Spanish supermarkets and restaurants could be fined between €2,000 and €60,000 (£1,700 and £51,000) for wasting food under new legislation that’s been recently approved by the government.
Restaurants must give customers doggy bags so they can take leftovers home instead of throwing the food away.
Businesses who repeatedly throw out surplus food after the initial fine could be charged up to €500,000 (£425,000).
Approximately 1,300 million tonnes of food is wasted each year in Spain, according to the country’s agricultural, fisheries and food minister, Luis Planas, which equates to 31kg of food per person, said the Ministry of Agriculture data from 2020.
Research from the Food and Agriculture Organisation has found that there is enough food wasted in Europe to feed around 200 million people. According to the United Nations, 17% of total food production worldwide goes to waste.
The new law will also encourage Spanish supermarkets and restaurants to reach out to local charities and food banks to figure out ways to use up their waste.
Supermarkets will also be allowed to give away food that has gone past its sell-by date, and restaurants will be encouraged to develop seasonal dishes.
Where businesses have fruit that has become too ripe to be sold to customers, they are advised to turn them into jams and juices. Once the produce has reached the stage of being inedible, it should be composted or used in animal feed, biofuel, or fertilisers.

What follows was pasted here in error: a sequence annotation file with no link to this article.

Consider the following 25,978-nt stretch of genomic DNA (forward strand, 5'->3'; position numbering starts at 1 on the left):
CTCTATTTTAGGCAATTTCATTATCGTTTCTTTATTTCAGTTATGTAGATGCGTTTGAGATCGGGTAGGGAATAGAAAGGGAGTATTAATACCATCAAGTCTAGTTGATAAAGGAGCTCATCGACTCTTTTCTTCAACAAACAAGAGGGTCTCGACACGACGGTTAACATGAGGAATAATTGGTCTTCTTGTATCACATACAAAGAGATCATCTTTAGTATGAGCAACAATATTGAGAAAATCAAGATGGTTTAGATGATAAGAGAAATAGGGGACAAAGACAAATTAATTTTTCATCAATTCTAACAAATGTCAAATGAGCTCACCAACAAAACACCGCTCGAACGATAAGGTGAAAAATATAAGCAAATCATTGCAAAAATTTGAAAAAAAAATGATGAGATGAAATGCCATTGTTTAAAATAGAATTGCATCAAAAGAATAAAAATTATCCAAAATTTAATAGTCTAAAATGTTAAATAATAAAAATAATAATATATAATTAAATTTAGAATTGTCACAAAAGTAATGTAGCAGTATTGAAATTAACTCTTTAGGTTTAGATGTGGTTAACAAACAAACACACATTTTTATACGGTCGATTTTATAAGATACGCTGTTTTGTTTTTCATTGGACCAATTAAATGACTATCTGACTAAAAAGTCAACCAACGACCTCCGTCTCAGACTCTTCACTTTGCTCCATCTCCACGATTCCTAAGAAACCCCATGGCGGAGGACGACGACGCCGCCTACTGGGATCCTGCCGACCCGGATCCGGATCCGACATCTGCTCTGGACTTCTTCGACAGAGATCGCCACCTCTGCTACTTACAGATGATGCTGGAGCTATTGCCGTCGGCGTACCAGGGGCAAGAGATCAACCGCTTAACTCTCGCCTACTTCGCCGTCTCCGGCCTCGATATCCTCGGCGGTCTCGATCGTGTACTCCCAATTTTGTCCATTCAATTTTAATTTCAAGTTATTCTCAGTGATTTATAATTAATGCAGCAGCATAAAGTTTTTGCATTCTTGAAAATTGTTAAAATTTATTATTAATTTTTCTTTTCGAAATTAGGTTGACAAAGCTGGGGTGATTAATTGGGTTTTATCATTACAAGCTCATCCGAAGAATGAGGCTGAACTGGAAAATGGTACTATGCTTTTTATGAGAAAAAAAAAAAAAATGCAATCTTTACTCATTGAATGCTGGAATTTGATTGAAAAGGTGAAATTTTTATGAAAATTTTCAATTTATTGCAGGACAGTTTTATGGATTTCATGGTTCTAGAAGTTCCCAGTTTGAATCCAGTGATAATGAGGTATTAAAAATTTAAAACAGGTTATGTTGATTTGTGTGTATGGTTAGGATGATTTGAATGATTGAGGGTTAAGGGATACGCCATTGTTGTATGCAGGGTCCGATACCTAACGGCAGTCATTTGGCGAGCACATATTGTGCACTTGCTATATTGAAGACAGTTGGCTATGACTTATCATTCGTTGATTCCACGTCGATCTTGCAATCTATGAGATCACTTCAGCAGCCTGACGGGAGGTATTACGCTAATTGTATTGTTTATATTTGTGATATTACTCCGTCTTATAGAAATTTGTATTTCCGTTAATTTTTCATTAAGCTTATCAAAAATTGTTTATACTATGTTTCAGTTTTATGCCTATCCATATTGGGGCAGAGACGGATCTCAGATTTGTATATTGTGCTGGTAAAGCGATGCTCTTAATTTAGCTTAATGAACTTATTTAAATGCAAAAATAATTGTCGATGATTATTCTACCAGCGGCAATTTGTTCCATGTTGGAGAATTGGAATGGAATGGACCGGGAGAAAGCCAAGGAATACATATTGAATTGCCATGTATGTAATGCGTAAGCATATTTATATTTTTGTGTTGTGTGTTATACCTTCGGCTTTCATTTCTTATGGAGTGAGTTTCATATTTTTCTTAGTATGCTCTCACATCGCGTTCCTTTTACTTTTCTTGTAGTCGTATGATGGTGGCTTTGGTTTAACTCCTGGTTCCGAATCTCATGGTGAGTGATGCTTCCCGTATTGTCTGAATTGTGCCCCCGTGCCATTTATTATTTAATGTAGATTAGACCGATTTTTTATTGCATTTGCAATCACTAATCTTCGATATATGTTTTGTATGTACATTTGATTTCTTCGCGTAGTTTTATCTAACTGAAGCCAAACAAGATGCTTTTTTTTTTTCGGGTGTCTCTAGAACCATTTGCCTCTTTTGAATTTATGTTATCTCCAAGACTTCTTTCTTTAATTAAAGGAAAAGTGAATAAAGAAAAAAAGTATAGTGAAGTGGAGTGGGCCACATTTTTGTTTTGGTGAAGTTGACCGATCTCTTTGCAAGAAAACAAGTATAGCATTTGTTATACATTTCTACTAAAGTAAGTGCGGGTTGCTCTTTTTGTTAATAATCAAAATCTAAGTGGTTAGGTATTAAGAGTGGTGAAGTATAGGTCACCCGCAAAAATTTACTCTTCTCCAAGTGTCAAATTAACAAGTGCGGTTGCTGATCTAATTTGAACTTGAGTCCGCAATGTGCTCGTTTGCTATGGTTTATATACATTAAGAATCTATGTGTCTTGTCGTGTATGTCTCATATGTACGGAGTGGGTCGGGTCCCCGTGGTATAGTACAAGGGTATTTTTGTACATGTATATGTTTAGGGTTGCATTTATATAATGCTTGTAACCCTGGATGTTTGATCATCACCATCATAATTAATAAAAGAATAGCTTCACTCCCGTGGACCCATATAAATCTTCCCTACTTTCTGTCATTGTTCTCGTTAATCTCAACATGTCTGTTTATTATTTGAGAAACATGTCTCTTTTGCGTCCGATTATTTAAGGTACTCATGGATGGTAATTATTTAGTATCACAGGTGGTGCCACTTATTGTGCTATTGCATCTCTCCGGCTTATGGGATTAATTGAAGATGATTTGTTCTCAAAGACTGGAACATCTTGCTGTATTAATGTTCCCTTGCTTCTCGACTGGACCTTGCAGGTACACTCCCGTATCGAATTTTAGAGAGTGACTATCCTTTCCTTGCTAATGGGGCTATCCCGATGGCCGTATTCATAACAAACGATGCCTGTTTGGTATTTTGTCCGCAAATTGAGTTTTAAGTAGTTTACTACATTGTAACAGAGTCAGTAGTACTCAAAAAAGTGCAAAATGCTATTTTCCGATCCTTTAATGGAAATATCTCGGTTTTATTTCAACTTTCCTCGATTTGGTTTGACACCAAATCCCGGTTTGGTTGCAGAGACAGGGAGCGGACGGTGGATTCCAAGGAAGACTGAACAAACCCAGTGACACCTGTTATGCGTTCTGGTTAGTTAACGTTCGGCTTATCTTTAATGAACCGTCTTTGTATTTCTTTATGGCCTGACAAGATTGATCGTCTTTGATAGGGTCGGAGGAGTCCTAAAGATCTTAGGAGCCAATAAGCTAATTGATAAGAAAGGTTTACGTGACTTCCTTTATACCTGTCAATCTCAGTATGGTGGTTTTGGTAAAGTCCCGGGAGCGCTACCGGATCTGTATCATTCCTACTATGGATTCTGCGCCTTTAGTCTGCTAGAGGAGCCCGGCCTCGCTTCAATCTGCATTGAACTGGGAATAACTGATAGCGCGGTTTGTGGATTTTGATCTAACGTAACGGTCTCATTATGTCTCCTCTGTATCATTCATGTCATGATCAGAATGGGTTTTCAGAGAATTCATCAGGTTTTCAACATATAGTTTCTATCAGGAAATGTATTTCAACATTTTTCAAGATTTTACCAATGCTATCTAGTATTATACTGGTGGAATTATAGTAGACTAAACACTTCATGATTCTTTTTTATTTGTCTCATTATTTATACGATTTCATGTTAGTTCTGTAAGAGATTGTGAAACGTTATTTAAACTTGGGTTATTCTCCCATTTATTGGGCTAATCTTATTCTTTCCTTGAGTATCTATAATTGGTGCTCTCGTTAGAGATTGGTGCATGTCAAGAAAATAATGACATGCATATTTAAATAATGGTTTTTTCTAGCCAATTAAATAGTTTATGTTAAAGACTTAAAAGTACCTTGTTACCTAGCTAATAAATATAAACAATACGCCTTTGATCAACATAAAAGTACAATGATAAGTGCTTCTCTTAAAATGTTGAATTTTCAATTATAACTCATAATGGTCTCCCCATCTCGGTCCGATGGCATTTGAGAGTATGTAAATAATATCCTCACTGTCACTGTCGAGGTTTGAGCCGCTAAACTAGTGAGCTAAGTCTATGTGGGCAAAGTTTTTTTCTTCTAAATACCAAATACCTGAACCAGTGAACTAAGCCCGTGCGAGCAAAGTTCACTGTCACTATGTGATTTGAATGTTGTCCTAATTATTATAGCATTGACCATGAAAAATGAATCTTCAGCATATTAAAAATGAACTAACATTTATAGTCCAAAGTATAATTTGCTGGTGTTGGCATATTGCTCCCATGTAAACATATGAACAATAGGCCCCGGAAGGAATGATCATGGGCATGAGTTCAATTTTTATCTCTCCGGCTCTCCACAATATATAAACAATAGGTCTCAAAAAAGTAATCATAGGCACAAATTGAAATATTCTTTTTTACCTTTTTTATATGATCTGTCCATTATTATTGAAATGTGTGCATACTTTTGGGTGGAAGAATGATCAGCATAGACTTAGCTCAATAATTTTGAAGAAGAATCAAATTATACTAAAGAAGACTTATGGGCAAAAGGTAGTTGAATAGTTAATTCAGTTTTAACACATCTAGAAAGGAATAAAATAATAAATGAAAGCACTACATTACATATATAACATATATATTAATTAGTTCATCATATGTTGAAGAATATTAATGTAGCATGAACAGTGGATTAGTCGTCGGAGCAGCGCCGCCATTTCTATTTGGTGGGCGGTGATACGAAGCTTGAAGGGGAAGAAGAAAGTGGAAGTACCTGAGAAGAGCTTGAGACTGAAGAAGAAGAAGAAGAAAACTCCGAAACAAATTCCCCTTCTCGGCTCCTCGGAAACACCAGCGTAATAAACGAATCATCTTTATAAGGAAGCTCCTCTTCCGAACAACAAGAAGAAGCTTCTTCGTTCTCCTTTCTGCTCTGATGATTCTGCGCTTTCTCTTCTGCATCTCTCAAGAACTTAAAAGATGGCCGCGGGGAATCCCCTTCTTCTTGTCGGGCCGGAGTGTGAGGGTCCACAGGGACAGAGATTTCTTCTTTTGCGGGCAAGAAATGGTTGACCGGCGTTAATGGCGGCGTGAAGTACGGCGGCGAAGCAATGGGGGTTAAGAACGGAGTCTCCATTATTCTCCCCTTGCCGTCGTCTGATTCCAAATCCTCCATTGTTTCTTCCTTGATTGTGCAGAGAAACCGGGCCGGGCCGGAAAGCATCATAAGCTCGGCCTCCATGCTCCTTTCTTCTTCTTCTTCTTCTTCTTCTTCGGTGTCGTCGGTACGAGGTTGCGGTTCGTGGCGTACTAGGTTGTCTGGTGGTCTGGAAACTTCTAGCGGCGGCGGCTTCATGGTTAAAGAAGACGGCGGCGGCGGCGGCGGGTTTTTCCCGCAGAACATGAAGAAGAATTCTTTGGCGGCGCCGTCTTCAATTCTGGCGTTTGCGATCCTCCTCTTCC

The new legislation would apply to all food stores larger than 1,300-square-metres.
While a lot of food is thrown out in households, the government has said it will implement new educational campaigns to reduce wastage in the home.
The bill, which Planas has described as “a pioneering legal instrument to prevent wastefulness”, is predicted to be enforced by 2023.
“The law is intended for everyone in the food chain, the primary producer, the industry, the distribution and the families”, Planas said during a cabinet meeting.
As part of the new legislation, the Spanish Council of Ministers will also give direct support to the agricultural and livestock sector and invest €176.5 million to develop waste management in the country’s autonomous communities and cities.
The legislation follows in the steps of other European countries like Italy and France, which both introduced laws in 2016 to incentivise donating surplus food. In France, throwing out unsold produce is also a fineable offence.